Background: Advance care planning is regarded as integral to better patient outcomes, yet little is known about the prevalence of advance directives (AD) in Australia.
Aim: To determine the prevalence of AD in the Australian population.
Methods: A national telephone survey about estate and advance planning. Sample was stratified by age (18-45 and >45 years) and quota sampling occurred based on population size in each state and territory.
Results: Fourteen per cent of the Australian population has an AD. There is state variation with people from South Australia and Queensland more likely to have an AD than people from other states. Will making and particularly completion of a financial enduring power of attorney are associated with higher rates of AD completion. Standard demographic variables were of limited use in predicting whether a person would have an AD.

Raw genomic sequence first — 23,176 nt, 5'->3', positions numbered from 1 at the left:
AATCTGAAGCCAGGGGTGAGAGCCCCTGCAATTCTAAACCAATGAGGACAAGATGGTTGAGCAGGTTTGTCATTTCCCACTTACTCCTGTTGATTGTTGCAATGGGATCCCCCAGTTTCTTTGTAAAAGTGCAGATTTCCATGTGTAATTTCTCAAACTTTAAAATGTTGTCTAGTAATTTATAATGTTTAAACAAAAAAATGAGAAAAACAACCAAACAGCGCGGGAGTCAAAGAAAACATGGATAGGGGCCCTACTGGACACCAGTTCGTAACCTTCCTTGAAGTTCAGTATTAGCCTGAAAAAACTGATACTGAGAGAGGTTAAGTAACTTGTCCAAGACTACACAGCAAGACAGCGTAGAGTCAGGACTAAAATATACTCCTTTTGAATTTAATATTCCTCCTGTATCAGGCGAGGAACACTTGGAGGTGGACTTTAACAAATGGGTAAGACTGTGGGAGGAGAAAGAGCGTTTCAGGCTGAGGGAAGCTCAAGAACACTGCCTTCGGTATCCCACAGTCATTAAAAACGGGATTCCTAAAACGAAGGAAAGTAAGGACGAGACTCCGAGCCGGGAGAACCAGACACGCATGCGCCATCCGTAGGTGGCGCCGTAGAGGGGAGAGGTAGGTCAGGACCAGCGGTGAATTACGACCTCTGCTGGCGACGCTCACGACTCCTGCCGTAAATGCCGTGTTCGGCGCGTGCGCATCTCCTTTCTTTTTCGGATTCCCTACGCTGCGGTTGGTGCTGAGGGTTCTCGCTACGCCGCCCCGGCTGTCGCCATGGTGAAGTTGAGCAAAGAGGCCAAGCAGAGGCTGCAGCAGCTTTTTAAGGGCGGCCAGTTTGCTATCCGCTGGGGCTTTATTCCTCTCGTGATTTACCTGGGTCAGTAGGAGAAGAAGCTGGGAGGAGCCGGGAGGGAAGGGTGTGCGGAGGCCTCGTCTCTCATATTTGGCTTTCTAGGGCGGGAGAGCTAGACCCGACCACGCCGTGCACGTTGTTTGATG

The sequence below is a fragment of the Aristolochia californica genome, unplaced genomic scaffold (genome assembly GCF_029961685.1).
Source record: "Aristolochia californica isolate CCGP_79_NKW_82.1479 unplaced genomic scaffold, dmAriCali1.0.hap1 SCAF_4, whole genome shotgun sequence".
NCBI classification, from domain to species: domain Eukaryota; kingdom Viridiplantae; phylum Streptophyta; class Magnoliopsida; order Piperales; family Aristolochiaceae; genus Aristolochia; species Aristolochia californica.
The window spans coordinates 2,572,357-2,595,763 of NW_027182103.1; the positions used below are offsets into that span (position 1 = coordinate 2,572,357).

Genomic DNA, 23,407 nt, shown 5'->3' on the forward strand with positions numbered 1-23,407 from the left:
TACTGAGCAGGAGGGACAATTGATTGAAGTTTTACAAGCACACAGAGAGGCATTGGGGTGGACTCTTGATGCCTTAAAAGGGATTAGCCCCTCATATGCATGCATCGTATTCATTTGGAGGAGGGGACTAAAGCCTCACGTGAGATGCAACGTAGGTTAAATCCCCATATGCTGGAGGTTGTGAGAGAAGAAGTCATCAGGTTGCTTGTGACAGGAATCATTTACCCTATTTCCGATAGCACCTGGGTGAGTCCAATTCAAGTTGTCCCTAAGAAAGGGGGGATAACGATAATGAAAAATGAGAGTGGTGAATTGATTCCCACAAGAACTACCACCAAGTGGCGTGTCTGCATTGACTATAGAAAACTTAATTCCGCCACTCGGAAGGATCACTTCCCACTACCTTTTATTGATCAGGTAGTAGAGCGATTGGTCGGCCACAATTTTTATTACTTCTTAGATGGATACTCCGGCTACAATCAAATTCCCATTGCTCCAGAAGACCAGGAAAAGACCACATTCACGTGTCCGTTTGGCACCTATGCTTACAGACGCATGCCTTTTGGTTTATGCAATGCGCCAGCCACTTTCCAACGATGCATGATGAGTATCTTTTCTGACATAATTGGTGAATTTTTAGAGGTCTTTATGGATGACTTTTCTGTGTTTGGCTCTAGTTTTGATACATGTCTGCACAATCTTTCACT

Conclusions: Despite efforts to improve uptake of advance care planning (including AD), barriers remain. One likely trigger for completing an AD and advance care planning is undertaking a wider future planning process (e.g. making a will or financial enduring power of attorney). This presents opportunities to increase advance care planning, but steps are needed to ensure that planning, which occurs outside the health system, is sufficiently informed and supported by health information so that it is useful in the clinical setting. Variations by state could also suggest that redesign of regulatory frameworks (such as a user-friendly and well-publicised form backed by statute) may help improve uptake of AD.
Keywords: advance care planning; advance directive; end-of-life decision-making; medical law.
© 2014 The Authors; Internal Medicine Journal © 2014 Royal Australasian College of Physicians.